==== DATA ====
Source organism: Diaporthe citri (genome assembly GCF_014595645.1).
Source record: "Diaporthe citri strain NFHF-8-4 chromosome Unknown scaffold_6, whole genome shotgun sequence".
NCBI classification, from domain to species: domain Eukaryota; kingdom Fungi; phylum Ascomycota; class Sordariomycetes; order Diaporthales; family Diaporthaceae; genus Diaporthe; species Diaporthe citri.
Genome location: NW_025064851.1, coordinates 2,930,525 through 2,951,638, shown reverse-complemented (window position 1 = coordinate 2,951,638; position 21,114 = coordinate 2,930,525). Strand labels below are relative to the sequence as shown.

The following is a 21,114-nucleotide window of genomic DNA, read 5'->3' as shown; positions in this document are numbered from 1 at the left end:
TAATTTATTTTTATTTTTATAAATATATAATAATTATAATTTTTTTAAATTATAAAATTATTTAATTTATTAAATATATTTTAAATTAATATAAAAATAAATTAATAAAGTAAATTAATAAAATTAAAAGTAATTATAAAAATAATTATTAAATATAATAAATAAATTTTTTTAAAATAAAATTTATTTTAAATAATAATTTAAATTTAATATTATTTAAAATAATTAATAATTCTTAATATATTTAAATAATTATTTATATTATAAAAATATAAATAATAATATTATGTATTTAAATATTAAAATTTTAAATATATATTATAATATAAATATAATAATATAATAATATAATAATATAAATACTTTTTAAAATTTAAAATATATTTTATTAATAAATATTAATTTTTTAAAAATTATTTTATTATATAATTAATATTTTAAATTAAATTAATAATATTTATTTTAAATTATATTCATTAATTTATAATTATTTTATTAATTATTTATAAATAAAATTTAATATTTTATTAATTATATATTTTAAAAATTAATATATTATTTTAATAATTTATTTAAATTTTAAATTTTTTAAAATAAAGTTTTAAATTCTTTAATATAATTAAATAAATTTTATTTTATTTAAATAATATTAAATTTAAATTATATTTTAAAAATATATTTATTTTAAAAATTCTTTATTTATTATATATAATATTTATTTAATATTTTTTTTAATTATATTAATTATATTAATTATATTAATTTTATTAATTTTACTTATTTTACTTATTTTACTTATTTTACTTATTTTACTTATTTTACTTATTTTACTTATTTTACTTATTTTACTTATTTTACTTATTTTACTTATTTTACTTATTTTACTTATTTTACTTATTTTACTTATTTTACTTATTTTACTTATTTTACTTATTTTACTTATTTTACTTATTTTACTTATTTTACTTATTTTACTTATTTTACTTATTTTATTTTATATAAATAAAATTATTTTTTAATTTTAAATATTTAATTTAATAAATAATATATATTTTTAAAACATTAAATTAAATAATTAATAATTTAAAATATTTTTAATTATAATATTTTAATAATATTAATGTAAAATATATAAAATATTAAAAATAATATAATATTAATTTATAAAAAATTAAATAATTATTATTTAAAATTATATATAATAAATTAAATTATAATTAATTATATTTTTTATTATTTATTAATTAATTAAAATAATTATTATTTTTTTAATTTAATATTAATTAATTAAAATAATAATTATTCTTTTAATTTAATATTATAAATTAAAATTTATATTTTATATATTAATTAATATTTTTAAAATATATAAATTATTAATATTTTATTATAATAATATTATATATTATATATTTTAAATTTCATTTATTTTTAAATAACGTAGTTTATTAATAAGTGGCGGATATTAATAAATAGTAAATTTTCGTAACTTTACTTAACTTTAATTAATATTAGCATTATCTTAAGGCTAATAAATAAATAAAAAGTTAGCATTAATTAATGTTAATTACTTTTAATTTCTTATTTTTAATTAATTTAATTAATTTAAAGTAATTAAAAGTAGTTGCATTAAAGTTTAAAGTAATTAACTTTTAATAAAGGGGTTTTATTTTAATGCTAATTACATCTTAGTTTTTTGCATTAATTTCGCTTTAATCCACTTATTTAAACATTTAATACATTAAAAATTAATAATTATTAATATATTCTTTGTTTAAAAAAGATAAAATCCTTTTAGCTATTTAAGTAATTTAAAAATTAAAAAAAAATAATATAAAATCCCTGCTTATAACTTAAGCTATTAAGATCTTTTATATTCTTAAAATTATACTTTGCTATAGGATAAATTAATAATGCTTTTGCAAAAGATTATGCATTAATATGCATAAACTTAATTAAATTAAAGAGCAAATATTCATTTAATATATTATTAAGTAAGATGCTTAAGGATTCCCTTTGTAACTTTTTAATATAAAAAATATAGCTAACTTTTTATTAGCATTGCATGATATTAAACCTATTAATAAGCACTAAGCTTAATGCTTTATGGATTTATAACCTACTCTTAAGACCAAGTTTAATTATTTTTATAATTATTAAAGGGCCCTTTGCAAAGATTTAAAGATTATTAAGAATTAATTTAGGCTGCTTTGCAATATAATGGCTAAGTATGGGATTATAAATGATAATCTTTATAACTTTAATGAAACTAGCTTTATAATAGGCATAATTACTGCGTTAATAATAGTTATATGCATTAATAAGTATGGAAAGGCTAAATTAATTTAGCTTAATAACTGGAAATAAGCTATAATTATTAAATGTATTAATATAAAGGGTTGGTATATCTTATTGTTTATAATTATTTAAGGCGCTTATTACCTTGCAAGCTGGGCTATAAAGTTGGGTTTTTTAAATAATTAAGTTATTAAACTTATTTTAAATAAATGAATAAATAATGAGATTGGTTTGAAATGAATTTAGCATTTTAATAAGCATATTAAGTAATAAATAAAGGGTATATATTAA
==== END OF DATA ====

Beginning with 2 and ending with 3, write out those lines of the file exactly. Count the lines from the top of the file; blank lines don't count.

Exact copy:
Source record: "Diaporthe citri strain NFHF-8-4 chromosome Unknown scaffold_6, whole genome shotgun sequence".
NCBI classification, from domain to species: domain Eukaryota; kingdom Fungi; phylum Ascomycota; class Sordariomycetes; order Diaporthales; family Diaporthaceae; genus Diaporthe; species Diaporthe citri.